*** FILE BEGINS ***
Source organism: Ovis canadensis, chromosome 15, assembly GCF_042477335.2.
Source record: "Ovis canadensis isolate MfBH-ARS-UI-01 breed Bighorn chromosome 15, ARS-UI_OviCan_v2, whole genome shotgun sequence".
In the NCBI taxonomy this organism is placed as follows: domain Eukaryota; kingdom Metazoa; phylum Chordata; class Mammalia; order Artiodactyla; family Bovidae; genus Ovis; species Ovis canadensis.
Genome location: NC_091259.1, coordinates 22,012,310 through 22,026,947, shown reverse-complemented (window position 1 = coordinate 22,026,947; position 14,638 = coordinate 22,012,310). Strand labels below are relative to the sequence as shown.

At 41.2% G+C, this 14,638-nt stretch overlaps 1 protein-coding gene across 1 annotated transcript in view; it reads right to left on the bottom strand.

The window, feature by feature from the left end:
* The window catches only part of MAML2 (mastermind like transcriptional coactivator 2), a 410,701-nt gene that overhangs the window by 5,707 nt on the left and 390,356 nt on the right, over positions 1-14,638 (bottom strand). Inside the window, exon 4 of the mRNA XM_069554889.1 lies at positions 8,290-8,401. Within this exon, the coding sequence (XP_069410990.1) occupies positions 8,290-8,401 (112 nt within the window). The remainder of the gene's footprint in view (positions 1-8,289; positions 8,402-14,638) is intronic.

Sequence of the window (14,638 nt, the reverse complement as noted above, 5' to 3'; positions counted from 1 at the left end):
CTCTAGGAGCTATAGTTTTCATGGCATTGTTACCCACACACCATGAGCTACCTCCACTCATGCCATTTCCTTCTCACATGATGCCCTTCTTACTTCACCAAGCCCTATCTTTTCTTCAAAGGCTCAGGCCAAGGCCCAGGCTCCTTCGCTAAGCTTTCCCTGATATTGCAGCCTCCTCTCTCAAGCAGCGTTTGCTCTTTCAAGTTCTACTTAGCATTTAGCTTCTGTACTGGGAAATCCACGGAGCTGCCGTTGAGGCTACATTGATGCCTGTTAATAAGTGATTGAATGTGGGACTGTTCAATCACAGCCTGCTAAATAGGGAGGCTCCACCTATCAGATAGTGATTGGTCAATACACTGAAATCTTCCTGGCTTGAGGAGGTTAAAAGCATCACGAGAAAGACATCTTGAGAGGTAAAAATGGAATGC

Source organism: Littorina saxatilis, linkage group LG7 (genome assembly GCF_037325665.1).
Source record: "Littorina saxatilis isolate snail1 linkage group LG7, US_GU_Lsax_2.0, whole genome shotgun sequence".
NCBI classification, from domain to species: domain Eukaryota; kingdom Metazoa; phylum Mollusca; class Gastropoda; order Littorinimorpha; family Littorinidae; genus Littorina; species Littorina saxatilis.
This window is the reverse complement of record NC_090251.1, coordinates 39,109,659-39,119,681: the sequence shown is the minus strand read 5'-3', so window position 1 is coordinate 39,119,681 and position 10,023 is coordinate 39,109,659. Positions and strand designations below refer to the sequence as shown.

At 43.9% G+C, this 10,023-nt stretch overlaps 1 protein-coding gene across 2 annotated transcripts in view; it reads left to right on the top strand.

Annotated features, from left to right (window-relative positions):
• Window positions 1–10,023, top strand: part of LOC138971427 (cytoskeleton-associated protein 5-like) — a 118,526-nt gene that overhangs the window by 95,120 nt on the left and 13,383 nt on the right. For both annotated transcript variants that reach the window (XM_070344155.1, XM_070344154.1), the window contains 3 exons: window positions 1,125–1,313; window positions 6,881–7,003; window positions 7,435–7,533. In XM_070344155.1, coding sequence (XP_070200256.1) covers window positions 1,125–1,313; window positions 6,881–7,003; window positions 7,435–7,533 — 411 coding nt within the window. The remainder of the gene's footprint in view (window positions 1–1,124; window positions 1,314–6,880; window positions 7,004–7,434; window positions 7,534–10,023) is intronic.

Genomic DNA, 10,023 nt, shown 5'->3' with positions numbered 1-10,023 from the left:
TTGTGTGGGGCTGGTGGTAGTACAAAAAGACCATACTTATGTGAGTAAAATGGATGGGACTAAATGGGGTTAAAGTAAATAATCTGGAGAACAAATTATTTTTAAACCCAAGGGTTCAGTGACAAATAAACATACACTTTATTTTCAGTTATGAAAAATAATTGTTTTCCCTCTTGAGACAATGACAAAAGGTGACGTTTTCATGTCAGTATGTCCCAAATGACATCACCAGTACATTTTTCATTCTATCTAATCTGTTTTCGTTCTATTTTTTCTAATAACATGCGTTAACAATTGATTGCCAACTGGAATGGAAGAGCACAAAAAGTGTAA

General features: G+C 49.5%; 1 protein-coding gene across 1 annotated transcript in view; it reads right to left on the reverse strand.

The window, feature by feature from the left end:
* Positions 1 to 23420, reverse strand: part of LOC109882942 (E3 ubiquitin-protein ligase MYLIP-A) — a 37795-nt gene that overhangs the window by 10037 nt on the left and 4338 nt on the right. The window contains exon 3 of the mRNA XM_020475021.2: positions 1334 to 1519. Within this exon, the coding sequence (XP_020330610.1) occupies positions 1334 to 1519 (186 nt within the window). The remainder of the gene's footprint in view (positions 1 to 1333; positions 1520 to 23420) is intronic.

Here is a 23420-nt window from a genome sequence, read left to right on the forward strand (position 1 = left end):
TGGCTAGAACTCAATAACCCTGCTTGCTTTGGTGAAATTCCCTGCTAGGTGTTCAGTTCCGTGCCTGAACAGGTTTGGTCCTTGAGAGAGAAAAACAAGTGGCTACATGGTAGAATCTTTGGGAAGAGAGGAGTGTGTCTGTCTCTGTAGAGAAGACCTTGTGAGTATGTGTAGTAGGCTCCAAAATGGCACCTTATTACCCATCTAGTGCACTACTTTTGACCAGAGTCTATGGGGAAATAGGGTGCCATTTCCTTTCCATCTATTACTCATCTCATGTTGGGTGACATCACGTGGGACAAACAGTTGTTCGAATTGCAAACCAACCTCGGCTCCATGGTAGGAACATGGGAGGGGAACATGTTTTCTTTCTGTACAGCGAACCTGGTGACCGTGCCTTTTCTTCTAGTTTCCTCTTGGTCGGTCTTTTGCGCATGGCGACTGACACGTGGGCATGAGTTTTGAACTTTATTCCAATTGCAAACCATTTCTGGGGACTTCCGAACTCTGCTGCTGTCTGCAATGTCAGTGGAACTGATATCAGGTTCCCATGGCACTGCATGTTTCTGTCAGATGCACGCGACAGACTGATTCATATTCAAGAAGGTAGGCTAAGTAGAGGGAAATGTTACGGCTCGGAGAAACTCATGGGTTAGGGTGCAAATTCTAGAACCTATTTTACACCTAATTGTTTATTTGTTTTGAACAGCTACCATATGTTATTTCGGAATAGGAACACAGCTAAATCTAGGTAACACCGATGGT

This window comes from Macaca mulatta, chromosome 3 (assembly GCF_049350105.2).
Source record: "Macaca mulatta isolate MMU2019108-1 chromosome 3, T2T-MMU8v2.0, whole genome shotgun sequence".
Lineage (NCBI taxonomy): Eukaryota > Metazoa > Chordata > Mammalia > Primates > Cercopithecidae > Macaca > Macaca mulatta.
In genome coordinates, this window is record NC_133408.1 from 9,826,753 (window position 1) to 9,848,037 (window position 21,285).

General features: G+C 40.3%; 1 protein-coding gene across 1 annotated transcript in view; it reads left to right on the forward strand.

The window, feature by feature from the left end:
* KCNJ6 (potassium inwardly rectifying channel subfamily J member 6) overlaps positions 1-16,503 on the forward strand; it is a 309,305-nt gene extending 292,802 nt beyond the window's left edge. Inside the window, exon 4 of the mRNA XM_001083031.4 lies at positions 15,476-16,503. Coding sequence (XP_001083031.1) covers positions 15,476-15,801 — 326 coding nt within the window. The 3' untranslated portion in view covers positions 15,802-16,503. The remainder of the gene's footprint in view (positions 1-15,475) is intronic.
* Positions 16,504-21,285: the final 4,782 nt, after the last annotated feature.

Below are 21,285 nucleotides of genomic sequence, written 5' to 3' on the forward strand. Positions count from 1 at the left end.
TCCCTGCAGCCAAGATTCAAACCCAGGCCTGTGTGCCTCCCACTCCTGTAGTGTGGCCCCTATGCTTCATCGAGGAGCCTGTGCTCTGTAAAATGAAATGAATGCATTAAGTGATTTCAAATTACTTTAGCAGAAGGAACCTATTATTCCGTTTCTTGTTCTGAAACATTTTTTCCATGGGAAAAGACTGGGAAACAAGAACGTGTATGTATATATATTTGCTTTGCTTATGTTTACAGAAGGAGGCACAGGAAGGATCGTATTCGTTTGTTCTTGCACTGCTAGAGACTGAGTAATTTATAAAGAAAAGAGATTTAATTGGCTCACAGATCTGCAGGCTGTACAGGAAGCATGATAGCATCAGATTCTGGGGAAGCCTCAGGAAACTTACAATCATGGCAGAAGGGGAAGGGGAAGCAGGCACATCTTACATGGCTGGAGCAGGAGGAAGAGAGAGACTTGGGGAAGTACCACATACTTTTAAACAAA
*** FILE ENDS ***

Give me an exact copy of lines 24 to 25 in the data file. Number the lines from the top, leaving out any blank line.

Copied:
This window comes from Macaca mulatta, chromosome 3 (assembly GCF_049350105.2).
Source record: "Macaca mulatta isolate MMU2019108-1 chromosome 3, T2T-MMU8v2.0, whole genome shotgun sequence".